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Get Stronger, Faster with Triple Extension Training

7 Oct

squat-jump2[1]“Triple extension” refers to a type of exercise training movement used to develop lower-extremity explosive power and force production. Triple extension training involves the hips, the knees, and the ankles. When executing a triple extension movement, all three sets of joints move from a flexed (bent) position to an extended (straight) position.  Thus, triple extension movements involve the flexion and subsequent forceful extension of the hip, knee, and ankle joints.

I am an advocate of triple extension training for the development of lower-body strength, speed, and explosive power, for virtually all athletes. Triple extension training is important for all athletes, as this movement is executed when running, jumping, kicking, swimming, throwing, hitting, blocking, and tackling.  Specifically, jumping in basketball and volleyball: pushing off the back leg to throw in baseball and football; driving through a block or tackle in football; even pushing off during swimming and diving are examples of how this movement applies to sports. Because of its broad application, triple extension training is a great way to prepare and develop the body for such explosive movements by conditioning the muscles and ligaments for these types of movements.

Ultimately, triple extension exercises build lower-extremity strength and power, increasing the amount of force you are able to generate against the ground, providing the means to run faster; jump higher; and accelerate, decelerate, and change direction more quickly, effectively, and efficiently.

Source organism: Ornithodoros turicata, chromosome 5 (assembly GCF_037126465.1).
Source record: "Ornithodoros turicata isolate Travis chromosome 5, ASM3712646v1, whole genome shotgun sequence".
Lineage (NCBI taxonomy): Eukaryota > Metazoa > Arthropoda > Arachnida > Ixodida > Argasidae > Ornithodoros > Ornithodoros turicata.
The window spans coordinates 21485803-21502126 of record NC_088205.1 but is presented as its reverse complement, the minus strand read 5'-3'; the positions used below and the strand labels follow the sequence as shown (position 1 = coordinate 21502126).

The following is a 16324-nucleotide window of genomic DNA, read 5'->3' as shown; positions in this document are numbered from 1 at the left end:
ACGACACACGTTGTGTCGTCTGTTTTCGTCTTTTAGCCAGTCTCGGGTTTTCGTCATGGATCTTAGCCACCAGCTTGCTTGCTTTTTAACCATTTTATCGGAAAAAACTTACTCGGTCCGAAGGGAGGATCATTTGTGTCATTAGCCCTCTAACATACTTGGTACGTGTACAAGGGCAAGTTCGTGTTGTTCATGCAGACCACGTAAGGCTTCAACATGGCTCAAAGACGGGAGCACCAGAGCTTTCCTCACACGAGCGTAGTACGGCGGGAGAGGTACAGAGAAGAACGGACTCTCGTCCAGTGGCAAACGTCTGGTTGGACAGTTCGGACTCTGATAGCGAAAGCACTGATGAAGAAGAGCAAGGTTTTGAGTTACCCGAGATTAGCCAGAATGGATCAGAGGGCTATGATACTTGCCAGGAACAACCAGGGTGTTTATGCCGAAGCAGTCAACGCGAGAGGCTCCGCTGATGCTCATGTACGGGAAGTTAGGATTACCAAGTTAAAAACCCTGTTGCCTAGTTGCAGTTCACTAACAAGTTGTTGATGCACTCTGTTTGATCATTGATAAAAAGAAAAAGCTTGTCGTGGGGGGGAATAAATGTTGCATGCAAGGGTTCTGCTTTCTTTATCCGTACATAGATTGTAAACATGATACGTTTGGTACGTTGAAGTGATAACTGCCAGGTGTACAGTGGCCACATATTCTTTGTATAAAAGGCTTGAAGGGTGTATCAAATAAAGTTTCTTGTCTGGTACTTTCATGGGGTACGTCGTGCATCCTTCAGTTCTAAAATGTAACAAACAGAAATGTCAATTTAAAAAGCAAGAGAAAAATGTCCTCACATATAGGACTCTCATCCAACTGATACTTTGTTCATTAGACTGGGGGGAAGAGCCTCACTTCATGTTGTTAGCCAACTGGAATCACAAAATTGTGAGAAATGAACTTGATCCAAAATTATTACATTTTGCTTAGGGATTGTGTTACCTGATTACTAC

The following exercises are a few examples of movements that employ triple extension:

  • Olympic lifts, such as cleans and snatches
  • Plyometrics, such as squat jumps and box jumps
  • Traditional strength training exercises such as squats and deadlifts
  • Non-traditional strength training exercises, such as  kettlebell swings and tire flips

Because these exercises are higher intensity and require greater energy expenditure, they should be performed at the beginning of your workout, after an appropriate warm-up.  Don’t go overboard with the amount of weight you use to perform these exercises. The benefits of triple extension exercises can be realized with relatively light weight. The key is to employ a full range of motion and try to execute each rep under control. Any of the exercises (above) performed with light-to-moderate weight can improve your strength and power.

Get STRONGER, Get FASTER!

Your thoughts?

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Post-Workout Recovery — The Right Way

26 Aug

TruMoo-Choc_Protein-Plus-350[1]Whether you’ve just finished strength training, speed training, or a rigorous sport practice, recovering smart should be part of your plan.

Since high-intensity training tends to break down muscle, the recovery process is important to ensure that you come back stronger next time.  Here are some tips for a productive post-workout recovery:

REFUEL

Avoid junk food and opt instead for whole foods and drinks.  We like low-fat chocolate milk.  It boasts high-quality protein, several important nutrients, and an ideal 3:1 carb to protein ratio.

REST